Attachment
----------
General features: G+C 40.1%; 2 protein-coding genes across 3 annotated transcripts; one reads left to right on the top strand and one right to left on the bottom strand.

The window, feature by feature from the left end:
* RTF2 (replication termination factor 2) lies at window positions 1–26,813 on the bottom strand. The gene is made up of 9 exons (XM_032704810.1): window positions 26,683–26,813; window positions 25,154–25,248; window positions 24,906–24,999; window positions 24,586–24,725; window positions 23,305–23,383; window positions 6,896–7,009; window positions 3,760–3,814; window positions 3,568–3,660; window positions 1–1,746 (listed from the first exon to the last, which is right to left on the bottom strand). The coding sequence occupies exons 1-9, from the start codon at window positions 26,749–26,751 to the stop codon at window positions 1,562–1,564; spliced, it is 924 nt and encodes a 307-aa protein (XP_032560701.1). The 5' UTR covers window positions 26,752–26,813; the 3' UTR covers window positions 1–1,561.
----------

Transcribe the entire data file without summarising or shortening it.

General features: G+C 40.1%; 2 protein-coding genes across 3 annotated transcripts; one reads left to right on the top strand and one right to left on the bottom strand.

The window, feature by feature from the left end:
* RTF2 (replication termination factor 2) lies at window positions 1–26,813 on the bottom strand. The gene is made up of 9 exons (XM_032704810.1): window positions 26,683–26,813; window positions 25,154–25,248; window positions 24,906–24,999; window positions 24,586–24,725; window positions 23,305–23,383; window positions 6,896–7,009; window positions 3,760–3,814; window positions 3,568–3,660; window positions 1–1,746 (listed from the first exon to the last, which is right to left on the bottom strand). The coding sequence occupies exons 1-9, from the start codon at window positions 26,749–26,751 to the stop codon at window positions 1,562–1,564; spliced, it is 924 nt and encodes a 307-aa protein (XP_032560701.1). The 5' UTR covers window positions 26,752–26,813; the 3' UTR covers window positions 1–1,561.